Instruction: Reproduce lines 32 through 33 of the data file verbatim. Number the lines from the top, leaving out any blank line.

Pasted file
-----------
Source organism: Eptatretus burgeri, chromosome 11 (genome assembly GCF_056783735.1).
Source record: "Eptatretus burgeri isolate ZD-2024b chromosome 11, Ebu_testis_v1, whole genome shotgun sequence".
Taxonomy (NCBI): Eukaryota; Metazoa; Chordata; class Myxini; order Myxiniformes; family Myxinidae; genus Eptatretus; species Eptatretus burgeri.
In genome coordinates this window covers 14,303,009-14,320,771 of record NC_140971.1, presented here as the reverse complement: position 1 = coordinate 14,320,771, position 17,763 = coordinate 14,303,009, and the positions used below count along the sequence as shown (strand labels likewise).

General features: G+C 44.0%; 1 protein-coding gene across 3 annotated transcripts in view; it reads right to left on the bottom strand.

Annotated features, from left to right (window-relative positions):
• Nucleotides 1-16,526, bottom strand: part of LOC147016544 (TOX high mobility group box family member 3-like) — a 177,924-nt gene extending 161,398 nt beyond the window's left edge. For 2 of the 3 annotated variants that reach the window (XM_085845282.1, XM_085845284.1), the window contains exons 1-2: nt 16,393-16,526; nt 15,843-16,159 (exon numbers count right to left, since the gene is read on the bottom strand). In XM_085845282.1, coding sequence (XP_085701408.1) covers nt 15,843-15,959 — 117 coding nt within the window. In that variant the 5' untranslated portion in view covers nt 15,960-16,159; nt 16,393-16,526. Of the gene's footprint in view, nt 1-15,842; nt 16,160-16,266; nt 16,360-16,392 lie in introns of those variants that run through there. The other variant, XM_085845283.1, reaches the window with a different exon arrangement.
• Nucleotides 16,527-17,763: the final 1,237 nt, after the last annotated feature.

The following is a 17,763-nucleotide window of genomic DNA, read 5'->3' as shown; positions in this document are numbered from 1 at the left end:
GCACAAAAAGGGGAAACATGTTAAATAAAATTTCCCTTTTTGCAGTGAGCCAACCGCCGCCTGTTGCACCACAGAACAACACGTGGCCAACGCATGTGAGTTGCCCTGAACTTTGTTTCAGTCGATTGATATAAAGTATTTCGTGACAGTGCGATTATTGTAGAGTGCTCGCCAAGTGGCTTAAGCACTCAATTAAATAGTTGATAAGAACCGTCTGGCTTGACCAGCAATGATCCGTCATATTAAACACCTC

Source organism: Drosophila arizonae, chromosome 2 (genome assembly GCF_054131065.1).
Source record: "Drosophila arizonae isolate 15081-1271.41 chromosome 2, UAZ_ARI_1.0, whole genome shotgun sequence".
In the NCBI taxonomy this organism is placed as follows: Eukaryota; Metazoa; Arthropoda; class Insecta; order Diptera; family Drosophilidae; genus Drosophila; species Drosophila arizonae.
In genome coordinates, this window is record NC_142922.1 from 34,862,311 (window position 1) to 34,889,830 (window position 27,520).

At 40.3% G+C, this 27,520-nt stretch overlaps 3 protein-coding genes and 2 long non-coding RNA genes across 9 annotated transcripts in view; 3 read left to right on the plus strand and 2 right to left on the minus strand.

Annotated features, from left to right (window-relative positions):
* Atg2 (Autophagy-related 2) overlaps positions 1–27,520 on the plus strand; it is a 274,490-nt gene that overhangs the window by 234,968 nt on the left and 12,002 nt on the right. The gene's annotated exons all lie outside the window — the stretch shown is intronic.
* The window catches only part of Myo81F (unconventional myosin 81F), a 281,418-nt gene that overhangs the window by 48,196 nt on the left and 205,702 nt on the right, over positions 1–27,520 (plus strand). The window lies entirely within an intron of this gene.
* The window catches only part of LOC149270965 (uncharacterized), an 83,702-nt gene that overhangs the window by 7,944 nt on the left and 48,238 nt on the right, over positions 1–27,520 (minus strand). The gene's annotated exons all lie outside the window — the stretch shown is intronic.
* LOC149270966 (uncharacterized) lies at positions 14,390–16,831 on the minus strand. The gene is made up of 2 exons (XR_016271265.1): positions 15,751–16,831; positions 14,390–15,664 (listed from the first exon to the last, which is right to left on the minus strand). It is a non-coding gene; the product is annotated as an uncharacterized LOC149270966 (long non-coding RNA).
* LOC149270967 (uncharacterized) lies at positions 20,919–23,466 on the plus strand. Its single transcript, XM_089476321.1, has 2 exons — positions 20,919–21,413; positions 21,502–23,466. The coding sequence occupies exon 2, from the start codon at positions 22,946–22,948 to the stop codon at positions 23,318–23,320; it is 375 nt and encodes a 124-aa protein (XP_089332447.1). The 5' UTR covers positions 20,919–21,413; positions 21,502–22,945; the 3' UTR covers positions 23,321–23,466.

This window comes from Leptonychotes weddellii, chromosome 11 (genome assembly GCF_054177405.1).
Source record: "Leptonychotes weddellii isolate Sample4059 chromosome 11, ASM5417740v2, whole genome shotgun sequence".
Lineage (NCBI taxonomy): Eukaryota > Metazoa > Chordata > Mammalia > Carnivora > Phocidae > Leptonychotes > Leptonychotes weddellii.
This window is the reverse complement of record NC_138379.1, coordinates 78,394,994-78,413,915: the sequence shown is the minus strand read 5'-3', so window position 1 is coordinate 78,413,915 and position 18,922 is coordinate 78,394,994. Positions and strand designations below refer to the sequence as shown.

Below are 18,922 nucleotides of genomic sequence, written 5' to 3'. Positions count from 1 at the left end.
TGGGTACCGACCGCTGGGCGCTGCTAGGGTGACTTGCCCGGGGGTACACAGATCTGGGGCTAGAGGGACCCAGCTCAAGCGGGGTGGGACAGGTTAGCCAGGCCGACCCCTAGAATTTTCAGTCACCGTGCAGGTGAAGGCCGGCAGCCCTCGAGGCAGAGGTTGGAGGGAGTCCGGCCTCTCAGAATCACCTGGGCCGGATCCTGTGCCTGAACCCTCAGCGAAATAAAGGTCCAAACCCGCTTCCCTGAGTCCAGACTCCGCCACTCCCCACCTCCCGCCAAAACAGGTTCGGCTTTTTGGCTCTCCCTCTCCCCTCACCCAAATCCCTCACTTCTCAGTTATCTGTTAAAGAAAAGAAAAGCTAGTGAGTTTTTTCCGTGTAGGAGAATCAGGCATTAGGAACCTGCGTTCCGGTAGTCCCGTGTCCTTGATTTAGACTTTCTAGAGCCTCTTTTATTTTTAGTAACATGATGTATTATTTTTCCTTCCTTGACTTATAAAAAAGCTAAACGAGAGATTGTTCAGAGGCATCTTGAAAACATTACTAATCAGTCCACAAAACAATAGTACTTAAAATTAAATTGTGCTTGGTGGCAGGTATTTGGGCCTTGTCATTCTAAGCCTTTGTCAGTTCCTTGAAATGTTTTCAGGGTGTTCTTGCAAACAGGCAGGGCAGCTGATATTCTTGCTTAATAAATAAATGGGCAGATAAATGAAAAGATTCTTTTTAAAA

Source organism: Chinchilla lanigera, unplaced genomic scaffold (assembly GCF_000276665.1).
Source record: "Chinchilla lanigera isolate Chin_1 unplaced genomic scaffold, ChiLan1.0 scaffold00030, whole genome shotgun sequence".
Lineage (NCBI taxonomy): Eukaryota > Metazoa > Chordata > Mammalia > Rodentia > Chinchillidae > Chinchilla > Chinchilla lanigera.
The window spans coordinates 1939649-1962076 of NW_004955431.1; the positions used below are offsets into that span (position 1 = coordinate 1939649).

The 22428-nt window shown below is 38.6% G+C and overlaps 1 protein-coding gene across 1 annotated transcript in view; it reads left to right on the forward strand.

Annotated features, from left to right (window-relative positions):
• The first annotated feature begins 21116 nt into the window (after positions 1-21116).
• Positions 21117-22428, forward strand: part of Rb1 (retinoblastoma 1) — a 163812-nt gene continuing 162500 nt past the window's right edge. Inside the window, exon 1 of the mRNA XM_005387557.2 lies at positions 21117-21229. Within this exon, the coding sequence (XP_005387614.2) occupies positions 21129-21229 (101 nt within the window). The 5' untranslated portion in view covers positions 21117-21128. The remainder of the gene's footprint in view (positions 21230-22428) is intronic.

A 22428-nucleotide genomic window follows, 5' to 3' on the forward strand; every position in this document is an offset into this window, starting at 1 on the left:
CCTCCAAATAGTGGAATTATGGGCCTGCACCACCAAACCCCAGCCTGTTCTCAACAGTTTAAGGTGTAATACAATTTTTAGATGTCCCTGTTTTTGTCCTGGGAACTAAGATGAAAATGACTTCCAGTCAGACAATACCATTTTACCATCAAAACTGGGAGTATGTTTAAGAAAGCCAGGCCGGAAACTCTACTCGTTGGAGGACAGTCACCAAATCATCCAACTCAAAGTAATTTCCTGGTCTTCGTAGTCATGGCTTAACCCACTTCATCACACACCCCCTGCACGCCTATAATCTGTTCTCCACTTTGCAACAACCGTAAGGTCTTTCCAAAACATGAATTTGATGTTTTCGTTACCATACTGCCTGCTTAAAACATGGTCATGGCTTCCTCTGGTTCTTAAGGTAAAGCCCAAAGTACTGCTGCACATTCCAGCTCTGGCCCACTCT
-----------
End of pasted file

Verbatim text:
The 22428-nt window shown below is 38.6% G+C and overlaps 1 protein-coding gene across 1 annotated transcript in view; it reads left to right on the forward strand.

Annotated features, from left to right (window-relative positions):